Books Read- 203 Books to Read-282 Percent Complete- 41.86%

Just Finished (For the third time) - 'Mirror Dance' by Lois McMaster Bujold

Wednesday, January 9, 2013

I've been sick and haven't gotten a chance to update anything lately, though I did finish 'Among Others' by Jo Walton.  I read and reviewed 'Farthing,' another of Walton's nominees, a few weeks ago so I could get a feel for the author before reading her most current book..  It was alright but not really my taste, I ended up liking Others a lot more.  It's a pretty good modern day fantasy novel, and straddles the line well between real and fantastic.  The fact that it is at least partly based on the authors life is a little odd, but does nothing to detract from the actual story.  I'll be posting a review for the book later today, but there are already several good reviews for the book online.

I'm also going to put up a review for John Varley's 'Steel Beach.'  A novel I read about a year ago.  Writing reviews for these books that I read awhile ago can be a little tricky.  They're not quite as fresh in my mind as I would perhaps like them to be, so I just have to do my best.  Of course a review for 'Steel Beach' is a little easier to write than when I try to tackle books I read a long time ago like 'The God's Themselves' or 'A Million Open Doors' which I barely remember.  So my review for Beach might look a little different from some of the other reviews I've written, but I can still point out what type of SF it was, who he borrowed ideas from, and some of the things that worked and didn't within the novel.  I'm almost done with the review and it should be up later today as well.

Before I started actually trying to read all the books that had been nominated for the Hugo or Nebula Awards I was still using the list of nominees to find books to read.  Breaking into any genre is never easy and if you just randomly dive in you're just as likely to be scared off as not.  What I like about SF is that the genre is fairly old and if you don't know what you're getting into there are all these awards out there that can point you in the right direction, not just the ones I'm trying but also the Philip K. Dick Award, the Campbell Awards, and a whole group of Nationality specific Awards.  I can't be the only person who uses these to navigate through the decades of novels out there.  I've tried just randomly picking up SF novels from the sixties and seventies, it's a minefield out there.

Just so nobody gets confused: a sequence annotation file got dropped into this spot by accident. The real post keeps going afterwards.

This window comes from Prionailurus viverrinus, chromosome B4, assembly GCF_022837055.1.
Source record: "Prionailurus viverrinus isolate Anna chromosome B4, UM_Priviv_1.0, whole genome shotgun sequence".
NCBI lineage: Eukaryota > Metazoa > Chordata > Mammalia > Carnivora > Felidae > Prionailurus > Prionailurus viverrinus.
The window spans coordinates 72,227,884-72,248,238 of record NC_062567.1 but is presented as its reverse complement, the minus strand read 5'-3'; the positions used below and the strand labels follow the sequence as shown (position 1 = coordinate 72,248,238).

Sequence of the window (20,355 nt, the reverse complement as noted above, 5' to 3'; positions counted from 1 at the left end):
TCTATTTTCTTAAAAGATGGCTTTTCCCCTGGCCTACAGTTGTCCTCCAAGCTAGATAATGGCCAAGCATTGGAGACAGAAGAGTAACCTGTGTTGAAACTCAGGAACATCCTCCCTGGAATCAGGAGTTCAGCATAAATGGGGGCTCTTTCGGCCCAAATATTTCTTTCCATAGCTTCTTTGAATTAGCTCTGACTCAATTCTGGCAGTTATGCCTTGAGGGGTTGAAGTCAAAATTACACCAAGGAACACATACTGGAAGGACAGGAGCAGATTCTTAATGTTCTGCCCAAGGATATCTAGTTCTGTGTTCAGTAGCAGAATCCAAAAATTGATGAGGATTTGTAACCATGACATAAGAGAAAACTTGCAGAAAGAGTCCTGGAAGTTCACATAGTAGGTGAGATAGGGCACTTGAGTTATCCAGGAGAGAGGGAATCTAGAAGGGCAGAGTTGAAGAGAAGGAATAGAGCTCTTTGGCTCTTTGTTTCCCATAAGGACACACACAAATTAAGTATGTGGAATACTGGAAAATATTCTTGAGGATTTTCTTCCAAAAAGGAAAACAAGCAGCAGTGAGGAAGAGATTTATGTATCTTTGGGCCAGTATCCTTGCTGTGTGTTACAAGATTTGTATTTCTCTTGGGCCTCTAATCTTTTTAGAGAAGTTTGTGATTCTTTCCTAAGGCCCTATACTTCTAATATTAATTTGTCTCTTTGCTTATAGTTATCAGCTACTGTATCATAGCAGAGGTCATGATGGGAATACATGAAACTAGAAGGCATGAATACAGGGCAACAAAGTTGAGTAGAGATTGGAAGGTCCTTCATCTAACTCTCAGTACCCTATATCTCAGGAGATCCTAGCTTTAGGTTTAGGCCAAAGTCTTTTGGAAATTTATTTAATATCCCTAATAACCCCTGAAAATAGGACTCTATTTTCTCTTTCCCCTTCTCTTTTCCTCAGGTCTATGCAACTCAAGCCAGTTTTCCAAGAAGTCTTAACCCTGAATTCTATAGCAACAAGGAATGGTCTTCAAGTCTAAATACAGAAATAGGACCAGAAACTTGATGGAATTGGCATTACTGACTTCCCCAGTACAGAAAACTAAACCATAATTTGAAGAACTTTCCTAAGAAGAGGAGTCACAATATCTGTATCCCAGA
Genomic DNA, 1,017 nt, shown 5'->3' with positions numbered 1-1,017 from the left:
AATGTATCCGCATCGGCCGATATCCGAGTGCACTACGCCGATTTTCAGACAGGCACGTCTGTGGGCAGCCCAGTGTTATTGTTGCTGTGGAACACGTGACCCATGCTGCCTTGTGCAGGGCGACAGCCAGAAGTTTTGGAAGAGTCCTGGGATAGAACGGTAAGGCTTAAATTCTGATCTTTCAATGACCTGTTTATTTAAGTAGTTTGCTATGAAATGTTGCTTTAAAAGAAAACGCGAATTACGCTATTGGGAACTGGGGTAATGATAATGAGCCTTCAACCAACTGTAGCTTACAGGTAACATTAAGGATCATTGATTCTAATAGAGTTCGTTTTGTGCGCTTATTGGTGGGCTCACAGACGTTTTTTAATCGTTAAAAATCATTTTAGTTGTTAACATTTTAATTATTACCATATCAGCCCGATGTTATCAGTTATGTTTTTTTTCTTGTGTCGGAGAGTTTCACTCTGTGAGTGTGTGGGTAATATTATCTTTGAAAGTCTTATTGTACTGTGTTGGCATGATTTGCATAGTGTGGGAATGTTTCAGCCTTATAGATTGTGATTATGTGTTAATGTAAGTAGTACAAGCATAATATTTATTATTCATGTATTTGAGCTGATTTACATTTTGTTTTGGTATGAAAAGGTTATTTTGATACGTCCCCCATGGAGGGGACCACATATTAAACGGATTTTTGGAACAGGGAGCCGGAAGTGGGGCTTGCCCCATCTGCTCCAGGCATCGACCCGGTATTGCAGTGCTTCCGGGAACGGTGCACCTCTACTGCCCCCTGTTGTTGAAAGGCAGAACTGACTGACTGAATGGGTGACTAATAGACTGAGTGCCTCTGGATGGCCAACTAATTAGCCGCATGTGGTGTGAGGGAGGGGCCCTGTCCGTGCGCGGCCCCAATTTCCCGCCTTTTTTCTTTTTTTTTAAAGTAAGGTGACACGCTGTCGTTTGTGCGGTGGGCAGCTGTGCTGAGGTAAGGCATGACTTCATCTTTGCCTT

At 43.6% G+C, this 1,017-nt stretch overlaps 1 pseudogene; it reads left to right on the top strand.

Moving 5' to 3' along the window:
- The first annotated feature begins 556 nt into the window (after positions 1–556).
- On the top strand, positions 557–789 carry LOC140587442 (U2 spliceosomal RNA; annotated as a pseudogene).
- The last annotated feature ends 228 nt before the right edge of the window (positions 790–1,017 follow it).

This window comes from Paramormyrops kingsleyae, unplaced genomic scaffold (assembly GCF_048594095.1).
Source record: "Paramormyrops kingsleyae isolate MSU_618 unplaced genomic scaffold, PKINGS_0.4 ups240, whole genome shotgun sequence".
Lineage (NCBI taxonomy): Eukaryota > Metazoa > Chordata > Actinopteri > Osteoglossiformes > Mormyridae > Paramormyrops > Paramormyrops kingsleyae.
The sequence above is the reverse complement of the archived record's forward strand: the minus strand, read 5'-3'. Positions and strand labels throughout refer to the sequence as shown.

The other side of it is that before I was making a conscious attempt to read all the books on the list I would select one that had either won or been nominated and try to read it, if I didn't like it sometimes I would sell it back to a used bookstore or get rid of it.  There weren't that many, but I think about those books now and how eventually I'll have to go back and read them if I actually want to finish this list off.  The two that come most quickly to mind are Elizabeth Moon's 'The Speed of Dark' and Thomas Pynchon's 'Gravity's Rainbow.'  I gave up on Dark within a few pages because it seemed to me to be a retread of 'Flowers for Algernon' and I don't think anyone needs to go back there as Keyes did such a fabulous job.  I'm kind of looking forward to retrying Dark, I own a copy now, because I know a lot of people do like the novel and maybe it just needs a second chance.

'Gravity's Rainbow' though is another story.  I bought a copy yesterday and I can feel it on the bookshelf just looking at me.  I tried it a few years ago, made it about a hundred pages in and gave up.  I'm not the first person to walk away from this novel but I can feel thousands of hipsters across the Internet saying things like 'It's my favorite novel,' or 'It changed my life,' or 'I read it once a year just to stay fresh.'  Critics love this book, English professors love this book, hipsters love this book, it's almost inaccessible to the average reader.  But there it is on the shelf, sitting right next to 'Dhalgren,' I'll be getting to both of them one day and don't look forward to the reminder that I might not be the best or smartest reader out there. 

Maybe when I finish Rainbow I'll enjoy it more, or at least be able to make an intelligent comment about it.  That's all I want, if not I'll just post a link to some grad student's study on it and be done with the thing.  I can recognize that these two books are great works, like 'War and Peace,' or 'The Brothers Karamazov,' but that doesn't necessarily mean that they're very entertaining, or that I can feel comfortable recommending them to people.

I'll be getting more reviews up later today, and I'm going to be a little better about posting on a regular basis, sick or not.

No comments:

Post a Comment